All of this is hindsight on our part. They had no idea of the meaning of what was happening to them. How could they? Yet those words, “Little do you know,” can apply as easily to us today. When I look back at the changes that have occurred not only in my life and in the lives of those around me, but also in the wider church, I have to admit, “Little did I know.” Little did I know where the Holy Spirit would lead me in my Christian journey. (I can certainly tell you that Minnesota never occurred to me.) Little did I know that what used to be called “the mission field” would explode to the point where the majority of Christian believers now live in those places until so recently apparently untouched by the gospel.
More amazingly still, what those first believers witnessed, and what we are witnessing today is only what the Bible calls the first fruits of the new creation. It is the trailer in the movie theater, those brief two and a half minutes that give you little more than an inkling of what the full feature is going to be about.
What does all this mean? It means that God’s new creation has begun its invasion of the old. It means that the day is coming when not only we, but everything that is, will be made new by the power of the Holy Spirit. And that is something of which the human mind can hardly comprehend the tiniest fraction. As J.B. Phillips put it in his translation of Romans, “The whole creation is on tiptoe to see the wonderful sight of the children of God coming into their own… And the hope is that in the end the whole of created life will be rescued from the tyranny of change and decay, and have its share in that magnificent liberty which can only belong to the children of God!” (Romans 8:19,21)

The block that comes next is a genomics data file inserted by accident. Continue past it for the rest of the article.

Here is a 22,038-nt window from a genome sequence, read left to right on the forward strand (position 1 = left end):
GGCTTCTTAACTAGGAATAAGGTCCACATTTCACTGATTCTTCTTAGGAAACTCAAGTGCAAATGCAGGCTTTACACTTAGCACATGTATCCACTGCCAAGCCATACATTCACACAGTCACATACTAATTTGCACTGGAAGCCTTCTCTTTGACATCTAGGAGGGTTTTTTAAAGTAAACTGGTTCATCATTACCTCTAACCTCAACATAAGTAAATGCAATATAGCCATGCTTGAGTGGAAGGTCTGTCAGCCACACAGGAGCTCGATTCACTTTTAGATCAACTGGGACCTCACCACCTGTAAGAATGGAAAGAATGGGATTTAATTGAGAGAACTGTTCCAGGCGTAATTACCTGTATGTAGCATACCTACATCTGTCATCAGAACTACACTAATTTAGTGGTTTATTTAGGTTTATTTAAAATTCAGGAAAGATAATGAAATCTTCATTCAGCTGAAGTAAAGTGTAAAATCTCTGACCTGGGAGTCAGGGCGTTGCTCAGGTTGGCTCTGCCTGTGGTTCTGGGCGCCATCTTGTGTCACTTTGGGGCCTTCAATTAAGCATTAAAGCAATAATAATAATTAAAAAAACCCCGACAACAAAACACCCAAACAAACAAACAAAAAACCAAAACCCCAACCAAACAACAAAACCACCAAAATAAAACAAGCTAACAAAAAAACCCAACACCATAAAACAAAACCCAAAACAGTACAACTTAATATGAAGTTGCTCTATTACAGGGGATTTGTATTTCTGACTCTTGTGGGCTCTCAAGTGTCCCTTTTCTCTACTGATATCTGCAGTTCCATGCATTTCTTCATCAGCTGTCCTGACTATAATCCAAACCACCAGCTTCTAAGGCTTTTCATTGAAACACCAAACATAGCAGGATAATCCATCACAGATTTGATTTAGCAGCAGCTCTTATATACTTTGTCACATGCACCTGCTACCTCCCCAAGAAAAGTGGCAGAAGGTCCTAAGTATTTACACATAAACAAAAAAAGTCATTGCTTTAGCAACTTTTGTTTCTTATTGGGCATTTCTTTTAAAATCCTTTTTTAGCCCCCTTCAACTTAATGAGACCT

That is something to get excited about. Pentecost is something to get excited about—but more importantly, may it lead us to seek and to know the Holy Spirit more fully in our lives today: to allow him to continue to surprise us, to let him speak God’s word to our hearts, and to make us agents and ambassadors of the glorious hope that awaits us.